Elon and Jeff are brilliant ! Surely THEY can solve our broadband issues.

Two dishes got married; the ceremony was meh but the reception was incredible.

Much has happened since we last visited the wacky world of low earth orbit (LEO) satellite constellations and their use in providing improved broadband service to Canada’s rural and remote users. This past Tuesday, July 21, all of Iqaluit, the capital of the Territory of Nunavut was without communication services ; no Internet, no landline, no cell service, no cable TV – simply because it was raining ! In a first world country like Canada this is unacceptable. We need better broadband service in Canada’s North NOW.

There is a rash of breathless newspaper stories in the mainstream media touting LEO service as arriving soon to resolve our remote and rural broadband issues. I wrote about it before here, that Elon Musk is not coming to save us any time soon. I also wrote about the Chapter 11 bankruptcy of the early leader to provide LEO service to the Arctic, OneWeb, here. So where do we stand now on July 27, 2020 ?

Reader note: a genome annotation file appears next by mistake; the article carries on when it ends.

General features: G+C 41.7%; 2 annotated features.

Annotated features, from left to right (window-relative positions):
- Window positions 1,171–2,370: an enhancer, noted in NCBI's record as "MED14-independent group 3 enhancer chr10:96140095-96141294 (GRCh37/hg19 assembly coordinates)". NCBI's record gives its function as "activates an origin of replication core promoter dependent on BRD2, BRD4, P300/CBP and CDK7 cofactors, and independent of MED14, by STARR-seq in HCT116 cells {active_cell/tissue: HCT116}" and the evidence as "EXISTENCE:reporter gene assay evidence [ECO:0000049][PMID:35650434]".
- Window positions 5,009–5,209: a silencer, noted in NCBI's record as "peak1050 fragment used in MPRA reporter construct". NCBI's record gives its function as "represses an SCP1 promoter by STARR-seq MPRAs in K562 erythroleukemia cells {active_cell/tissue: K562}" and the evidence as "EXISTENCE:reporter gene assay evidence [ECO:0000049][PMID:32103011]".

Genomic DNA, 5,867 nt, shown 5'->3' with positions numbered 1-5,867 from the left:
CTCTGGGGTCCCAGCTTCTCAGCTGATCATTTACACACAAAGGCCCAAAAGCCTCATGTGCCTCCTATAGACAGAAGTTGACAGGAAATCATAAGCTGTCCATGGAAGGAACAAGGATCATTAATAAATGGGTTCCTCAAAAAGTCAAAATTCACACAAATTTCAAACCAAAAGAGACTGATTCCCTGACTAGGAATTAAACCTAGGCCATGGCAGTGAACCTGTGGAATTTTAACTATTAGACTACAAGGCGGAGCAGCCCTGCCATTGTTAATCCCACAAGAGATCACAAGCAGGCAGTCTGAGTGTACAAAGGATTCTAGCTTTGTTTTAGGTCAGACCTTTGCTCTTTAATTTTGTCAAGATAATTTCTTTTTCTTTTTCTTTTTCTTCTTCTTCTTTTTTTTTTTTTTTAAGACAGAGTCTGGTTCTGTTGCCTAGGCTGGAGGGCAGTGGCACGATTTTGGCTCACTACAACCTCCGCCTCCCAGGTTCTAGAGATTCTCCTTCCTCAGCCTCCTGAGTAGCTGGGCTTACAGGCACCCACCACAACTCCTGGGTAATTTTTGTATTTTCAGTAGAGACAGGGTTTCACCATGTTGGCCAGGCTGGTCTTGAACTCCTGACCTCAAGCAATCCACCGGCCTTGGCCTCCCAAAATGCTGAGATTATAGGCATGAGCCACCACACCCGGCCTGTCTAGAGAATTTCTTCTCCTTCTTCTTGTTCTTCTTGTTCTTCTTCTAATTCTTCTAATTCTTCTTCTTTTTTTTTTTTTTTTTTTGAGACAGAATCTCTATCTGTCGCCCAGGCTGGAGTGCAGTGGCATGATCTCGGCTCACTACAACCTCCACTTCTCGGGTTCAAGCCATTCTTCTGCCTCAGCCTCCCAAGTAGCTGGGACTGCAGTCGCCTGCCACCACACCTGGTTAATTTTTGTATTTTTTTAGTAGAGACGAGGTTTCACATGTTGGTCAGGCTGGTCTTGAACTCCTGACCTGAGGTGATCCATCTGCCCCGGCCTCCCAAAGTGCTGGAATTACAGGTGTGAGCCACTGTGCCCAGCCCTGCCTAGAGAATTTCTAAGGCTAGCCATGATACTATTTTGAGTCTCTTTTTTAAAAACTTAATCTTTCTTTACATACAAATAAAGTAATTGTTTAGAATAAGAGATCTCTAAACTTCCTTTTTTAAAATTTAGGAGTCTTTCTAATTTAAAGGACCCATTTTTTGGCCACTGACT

Well on July 10, the US bankruptcy court of the Southern District of New York (SDNY) approved a joint $1 billion bid for OneWeb by Britain and Bharti Airtel. The UK government and Bharti Global, an arm of Bharti Enterprises, which part owns India’s Airtel, will each have roughly 45 per cent of OneWeb. The existing secured creditors, including SoftBank of Japan, OneWeb’s former biggest shareholder, will own the balance.

But the landscape has changed from before OneWeb’s descent into Chapter 11 in the spring. OneWeb’s original mission was to “connect the unconnected “ ; ie it wanted to provide broadband service to the millions of people around the world that do not have access to the Internet. The UK has invested $500M into OneWeb for other strategic reasons, mainly to mitigate the effects of Brexit on British industry. I sure hope they realize that it is going to cost them more, much more and that $500M was just the table stakes to play in the LEO game.

After Brexit, the UK would have been locked out of the EU’s Galileo mission. Its aerospace industry would have lost work and technology to the EU and the USA and it would have fallen behind. Investing in OneWeb, and taking the “golden share” that lets it decide who gets access to the network will let it be a cornerstone of new industrial policy for Britain. Jolly good show.